Here's a great chart from Swedish health professor Hans Rosling. The UN's Population Division now expects the global number of births to hit a record 139 million in 2014 — and then start falling slightly thereafter.
In other words, there's a real possibility that we could hit peak births as soon as this year (albeit with another bump in the 2040s):
Now, even if this does happen, the total number of people on the planet would still keep growing, so long as births outnumber deaths. In its most recent forecast, the UN predicted that the world's population would keep rising throughout this century, reaching 10.9 billion people by 2100.
But then again, it's also possible that these figures aren't correct — and the above chart is way off. Demographic predictions are notoriously difficult. And one big reason for that is that it's hard to count even the number of people currently on the planet.
Why population estimates are so uncertain
Even the best-run census in Europe or North America tends to undercount the number of people by as much as 3 percent. And the uncertainties are even larger in places like Africa or Asia.
For instance, there's a long-running dispute about how many children currently exist in China. The official numbers say about 1.2 children per women. But families are believed to be hiding tens of millions of babies to evade the one-child policy. Likewise, some African countries often take decades to update their census data — which means the current numbers could be way off.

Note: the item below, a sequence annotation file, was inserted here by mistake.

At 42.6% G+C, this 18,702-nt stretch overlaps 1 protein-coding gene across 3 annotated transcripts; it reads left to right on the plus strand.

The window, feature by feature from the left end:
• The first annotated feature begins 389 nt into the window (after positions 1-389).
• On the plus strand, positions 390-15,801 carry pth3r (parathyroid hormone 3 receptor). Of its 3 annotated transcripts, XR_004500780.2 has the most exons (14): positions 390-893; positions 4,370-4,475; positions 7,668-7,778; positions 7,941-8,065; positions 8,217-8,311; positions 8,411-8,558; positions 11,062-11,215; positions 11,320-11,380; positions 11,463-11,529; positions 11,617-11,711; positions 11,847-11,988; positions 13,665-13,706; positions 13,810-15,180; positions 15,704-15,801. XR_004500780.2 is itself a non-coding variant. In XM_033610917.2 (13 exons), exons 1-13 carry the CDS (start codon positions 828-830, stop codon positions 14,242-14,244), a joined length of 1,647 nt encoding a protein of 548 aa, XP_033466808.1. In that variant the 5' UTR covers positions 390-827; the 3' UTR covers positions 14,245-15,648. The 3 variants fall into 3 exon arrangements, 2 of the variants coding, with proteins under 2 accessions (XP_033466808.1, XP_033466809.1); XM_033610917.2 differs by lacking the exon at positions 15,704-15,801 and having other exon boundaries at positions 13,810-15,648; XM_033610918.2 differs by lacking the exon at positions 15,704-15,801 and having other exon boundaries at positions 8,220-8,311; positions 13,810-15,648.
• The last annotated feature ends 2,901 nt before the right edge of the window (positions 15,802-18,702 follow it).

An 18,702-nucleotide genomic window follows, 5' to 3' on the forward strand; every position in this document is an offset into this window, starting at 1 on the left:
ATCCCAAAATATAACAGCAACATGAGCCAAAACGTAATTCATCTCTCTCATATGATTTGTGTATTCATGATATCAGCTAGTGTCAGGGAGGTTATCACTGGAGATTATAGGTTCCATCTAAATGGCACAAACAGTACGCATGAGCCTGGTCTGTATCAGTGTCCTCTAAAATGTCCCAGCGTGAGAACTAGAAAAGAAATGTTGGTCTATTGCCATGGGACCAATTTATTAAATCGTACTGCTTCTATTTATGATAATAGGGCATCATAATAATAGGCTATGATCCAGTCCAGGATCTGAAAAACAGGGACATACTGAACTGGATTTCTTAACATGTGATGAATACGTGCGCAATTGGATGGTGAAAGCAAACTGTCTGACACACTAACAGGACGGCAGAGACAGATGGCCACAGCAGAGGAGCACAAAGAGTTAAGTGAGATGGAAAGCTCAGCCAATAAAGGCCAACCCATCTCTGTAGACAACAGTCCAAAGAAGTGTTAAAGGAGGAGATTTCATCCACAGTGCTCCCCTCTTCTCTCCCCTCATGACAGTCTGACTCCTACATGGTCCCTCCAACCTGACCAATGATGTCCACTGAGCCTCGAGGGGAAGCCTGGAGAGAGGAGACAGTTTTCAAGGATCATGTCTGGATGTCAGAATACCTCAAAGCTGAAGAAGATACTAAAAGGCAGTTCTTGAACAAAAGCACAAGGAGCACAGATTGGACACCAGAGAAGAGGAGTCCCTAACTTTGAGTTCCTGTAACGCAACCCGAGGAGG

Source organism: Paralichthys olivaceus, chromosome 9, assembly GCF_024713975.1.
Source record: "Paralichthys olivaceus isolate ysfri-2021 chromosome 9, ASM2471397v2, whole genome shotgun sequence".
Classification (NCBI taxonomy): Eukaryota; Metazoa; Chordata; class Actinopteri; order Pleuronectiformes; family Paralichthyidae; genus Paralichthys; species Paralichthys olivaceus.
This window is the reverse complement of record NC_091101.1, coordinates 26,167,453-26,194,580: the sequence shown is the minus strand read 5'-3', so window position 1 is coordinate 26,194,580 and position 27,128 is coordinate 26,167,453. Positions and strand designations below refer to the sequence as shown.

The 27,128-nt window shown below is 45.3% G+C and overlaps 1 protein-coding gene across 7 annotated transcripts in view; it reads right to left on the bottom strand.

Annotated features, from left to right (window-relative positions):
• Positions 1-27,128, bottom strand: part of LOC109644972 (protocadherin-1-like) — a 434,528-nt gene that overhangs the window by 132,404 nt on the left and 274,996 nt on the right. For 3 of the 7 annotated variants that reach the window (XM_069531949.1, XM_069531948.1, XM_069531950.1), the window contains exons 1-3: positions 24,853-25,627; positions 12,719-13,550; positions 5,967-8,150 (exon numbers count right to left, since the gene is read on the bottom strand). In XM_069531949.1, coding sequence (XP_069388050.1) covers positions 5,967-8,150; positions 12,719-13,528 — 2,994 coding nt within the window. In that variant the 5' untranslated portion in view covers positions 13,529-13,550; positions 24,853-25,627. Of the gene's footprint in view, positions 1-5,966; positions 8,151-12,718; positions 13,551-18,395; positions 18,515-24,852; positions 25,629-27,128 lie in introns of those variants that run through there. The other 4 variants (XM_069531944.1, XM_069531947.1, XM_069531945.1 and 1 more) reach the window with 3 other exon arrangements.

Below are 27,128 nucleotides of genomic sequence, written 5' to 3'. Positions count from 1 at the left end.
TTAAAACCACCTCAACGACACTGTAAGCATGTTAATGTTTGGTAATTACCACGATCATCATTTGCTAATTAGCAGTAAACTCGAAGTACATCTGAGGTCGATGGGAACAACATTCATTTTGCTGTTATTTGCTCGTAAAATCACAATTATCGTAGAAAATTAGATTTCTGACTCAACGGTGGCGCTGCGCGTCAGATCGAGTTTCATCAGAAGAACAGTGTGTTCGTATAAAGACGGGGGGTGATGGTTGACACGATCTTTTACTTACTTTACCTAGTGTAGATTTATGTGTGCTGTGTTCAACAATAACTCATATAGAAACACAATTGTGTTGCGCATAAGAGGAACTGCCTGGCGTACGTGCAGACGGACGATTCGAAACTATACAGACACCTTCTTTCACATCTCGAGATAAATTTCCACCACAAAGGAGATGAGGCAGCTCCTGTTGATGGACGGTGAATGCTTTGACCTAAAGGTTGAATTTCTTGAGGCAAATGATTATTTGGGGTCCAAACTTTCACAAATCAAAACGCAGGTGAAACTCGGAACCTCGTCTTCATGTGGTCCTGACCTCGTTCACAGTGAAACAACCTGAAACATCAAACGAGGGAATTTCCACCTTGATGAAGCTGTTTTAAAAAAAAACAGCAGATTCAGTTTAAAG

Making predictions about the future is even harder. A lot depends on how fertility rates change, and those can fluctuate unexpectedly. Back in 2011, the UN had to revise its forecast for the number of people in 2100 — from 9 billion to more than 10 billion — because fertility rates in places like Africa weren't falling as predicted.
Nowadays, the UN tends to give a probabilistic forecast with a wide range of projections for future population growth. In many forecasts, the population keeps growing — in others, global population peaks by 2080 or so:
And, of course, there are other groups with their own forecasts. Analysts at Deutsche Bank think the world's population will peak in mid-century at 8.7 billion people and then decline thereafter. They expect fertility rates to fall much faster than the UN does.
The outcomes here matter a lot. For instance, many researchers have pointed out that it will be an enormous challenge to feed 9 billion without destroying the planet. But that task becomes even tougher if it turns out we'll have 12 billion people.
So bottom line: The UN's current best estimates suggest that 2014 will be a peak birth year. But those estimates may well turn out to be wrong — and we may not know the real answer for decades.